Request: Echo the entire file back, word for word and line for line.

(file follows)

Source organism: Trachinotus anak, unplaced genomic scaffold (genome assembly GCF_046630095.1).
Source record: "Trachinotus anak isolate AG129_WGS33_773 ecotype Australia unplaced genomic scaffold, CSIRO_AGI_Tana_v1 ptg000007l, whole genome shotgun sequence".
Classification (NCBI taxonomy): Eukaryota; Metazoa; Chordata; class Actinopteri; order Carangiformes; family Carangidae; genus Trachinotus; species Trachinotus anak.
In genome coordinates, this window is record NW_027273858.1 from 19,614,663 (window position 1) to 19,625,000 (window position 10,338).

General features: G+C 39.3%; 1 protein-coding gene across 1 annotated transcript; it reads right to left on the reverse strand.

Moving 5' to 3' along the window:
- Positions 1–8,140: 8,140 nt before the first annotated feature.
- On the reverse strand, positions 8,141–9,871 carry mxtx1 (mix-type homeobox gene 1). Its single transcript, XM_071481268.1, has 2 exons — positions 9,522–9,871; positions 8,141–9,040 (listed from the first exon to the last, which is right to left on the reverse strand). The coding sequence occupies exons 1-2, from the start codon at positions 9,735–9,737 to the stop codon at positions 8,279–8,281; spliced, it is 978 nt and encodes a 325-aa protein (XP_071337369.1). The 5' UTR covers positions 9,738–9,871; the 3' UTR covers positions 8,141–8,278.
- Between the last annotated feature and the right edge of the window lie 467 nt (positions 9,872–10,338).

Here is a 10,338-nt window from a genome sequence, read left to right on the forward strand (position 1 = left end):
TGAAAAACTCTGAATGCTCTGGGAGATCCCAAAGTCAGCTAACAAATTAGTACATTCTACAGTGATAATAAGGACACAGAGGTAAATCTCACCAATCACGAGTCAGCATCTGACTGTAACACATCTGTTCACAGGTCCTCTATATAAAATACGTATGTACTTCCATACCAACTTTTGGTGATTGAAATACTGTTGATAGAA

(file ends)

Source organism: Trachinotus anak, unplaced genomic scaffold (genome assembly GCF_046630095.1).
Source record: "Trachinotus anak isolate AG129_WGS33_773 ecotype Australia unplaced genomic scaffold, CSIRO_AGI_Tana_v1 ptg000007l, whole genome shotgun sequence".
Classification (NCBI taxonomy): Eukaryota; Metazoa; Chordata; class Actinopteri; order Carangiformes; family Carangidae; genus Trachinotus; species Trachinotus anak.
In genome coordinates, this window is record NW_027273858.1 from 19,614,663 (window position 1) to 19,625,000 (window position 10,338).

General features: G+C 39.3%; 1 protein-coding gene across 1 annotated transcript; it reads right to left on the reverse strand.

Moving 5' to 3' along the window:
- Positions 1–8,140: 8,140 nt before the first annotated feature.
- On the reverse strand, positions 8,141–9,871 carry mxtx1 (mix-type homeobox gene 1). Its single transcript, XM_071481268.1, has 2 exons — positions 9,522–9,871; positions 8,141–9,040 (listed from the first exon to the last, which is right to left on the reverse strand). The coding sequence occupies exons 1-2, from the start codon at positions 9,735–9,737 to the stop codon at positions 8,279–8,281; spliced, it is 978 nt and encodes a 325-aa protein (XP_071337369.1). The 5' UTR covers positions 9,738–9,871; the 3' UTR covers positions 8,141–8,278.
- Between the last annotated feature and the right edge of the window lie 467 nt (positions 9,872–10,338).

Here is a 10,338-nt window from a genome sequence, read left to right on the forward strand (position 1 = left end):
TGAAAAACTCTGAATGCTCTGGGAGATCCCAAAGTCAGCTAACAAATTAGTACATTCTACAGTGATAATAAGGACACAGAGGTAAATCTCACCAATCACGAGTCAGCATCTGACTGTAACACATCTGTTCACAGGTCCTCTATATAAAATACGTATGTACTTCCATACCAACTTTTGGTGATTGAAATACTGTTGATAGAA